The sustainable generation of hydrogen through water electrolysis by using electricity has attracted great attention but remains an elusive goal in catalysis.
Metallic carbide have been ardently expected to be the most promising alternatives to replace or reduce Pt employment in electro-catalyze HER.[1,2]
Herein, we report a “self-assembly and preshaping” strategy for the controllable synthesis of porous graphitic carbon lamellas supported highly dispersed Mo2
C nanoparticles (Fig. 1a-c). The self-assembly and preshaping not only efficiently promoted the distribution of Mo2
C on the highly conductive carbon nanolamellas, but it also impeded the aggregation and excessive growth of ultrafine Mo2
C nanoparticles at high temperatures. These features enabled the full exposure and utilization of the Mo2
C active sites for H+
adsorption and reduced the electrical resistance between neighboring surface-Mo2
C, endowing the constructed Mo2
C/C-lamellas with a superior HER activity and long-term stability compared with traditional bulk Mo2
C/C. As a matter of course (Fig. 1d-g), relative to traditional Mo2
C/C-bulks, the as-constructed Mo2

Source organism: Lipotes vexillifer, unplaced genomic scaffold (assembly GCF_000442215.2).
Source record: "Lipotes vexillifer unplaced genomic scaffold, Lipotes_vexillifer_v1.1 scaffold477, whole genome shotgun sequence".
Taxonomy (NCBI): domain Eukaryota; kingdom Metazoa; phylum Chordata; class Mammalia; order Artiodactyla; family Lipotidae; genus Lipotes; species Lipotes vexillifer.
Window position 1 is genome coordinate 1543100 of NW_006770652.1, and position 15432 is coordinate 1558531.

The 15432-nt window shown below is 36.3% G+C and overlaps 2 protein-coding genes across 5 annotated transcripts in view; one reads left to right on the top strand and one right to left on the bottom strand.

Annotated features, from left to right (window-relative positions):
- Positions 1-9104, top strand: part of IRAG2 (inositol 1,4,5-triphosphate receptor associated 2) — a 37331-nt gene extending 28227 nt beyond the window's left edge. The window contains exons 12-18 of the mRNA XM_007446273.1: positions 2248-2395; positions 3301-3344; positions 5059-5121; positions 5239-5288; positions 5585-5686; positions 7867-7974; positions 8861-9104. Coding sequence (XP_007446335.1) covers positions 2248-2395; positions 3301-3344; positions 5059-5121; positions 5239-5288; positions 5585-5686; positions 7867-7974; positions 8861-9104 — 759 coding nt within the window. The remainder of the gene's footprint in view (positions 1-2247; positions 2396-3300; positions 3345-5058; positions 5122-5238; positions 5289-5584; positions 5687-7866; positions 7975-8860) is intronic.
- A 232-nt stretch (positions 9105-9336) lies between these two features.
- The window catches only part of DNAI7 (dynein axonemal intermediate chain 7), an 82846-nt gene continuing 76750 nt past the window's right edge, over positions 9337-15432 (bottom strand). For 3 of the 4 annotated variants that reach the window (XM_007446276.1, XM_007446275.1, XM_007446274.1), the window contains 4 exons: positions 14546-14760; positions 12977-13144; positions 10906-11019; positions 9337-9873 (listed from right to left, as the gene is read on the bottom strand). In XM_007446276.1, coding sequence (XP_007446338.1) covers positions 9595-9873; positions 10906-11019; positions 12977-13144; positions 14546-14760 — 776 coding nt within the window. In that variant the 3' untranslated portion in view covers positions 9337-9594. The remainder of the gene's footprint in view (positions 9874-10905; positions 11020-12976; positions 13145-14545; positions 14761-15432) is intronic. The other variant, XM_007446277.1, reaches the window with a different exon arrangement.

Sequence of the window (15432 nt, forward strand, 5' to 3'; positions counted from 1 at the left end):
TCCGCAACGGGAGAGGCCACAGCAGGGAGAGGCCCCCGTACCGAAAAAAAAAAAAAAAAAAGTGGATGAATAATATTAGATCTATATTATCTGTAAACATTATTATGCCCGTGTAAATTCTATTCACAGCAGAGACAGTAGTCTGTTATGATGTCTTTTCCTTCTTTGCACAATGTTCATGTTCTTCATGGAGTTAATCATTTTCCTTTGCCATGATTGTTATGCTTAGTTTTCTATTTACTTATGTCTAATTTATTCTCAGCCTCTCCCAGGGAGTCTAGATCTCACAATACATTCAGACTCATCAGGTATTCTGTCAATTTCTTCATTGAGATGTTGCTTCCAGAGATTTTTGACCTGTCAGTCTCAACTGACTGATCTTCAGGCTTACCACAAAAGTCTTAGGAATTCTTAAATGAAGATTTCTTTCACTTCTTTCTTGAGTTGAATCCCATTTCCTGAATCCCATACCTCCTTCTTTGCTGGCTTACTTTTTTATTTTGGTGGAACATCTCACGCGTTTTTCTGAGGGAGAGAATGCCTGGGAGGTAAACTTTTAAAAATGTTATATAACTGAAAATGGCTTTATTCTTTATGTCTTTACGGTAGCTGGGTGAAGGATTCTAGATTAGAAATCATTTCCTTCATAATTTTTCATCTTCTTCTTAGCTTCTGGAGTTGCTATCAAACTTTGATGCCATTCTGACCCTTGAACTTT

C/C-lamellas exhibits higher activity for the HER with a lower onset overpotential (145 mV), a smaller Tafel slope (60.5 mV dec-1
), better electroconductivity, and improved stability over 20 h during operation in 0.5m H2
. This self-assembly and preshaping assisted carburization method represents a rational strategy for the preparation of robust carbon composite materials with hierarchically ordered structures, especially high melting point and easily-aggregation compound.
Figure 1. (a) Schematic illustration of the synthetic procedure of Mo2C/C lamellas; (b,c) TEM images of Mo2C/C lamellas; (d,e) Linear Sweep Voltammetry curves and Tafel plots during HER over 20 wt% Pt/C, SA-C, Mo2C/C bulks and Mo2C/C lamellas; (f) Current density vs. time (I–t) curve of HER over Mo2C/C lamellas at I=10 mA over 20 h-long electrocatalytic reaction; (g) Polarization curves of Mo2C/C lamellas before and after ageing.
 M. S. Dresselhaus, I. L. Thomas, Nature 2001, 414, 332-337.
 W.-F. Chen, J. T. Muckerman, E. Fujita, Chemical communications 2013, 49, 8896.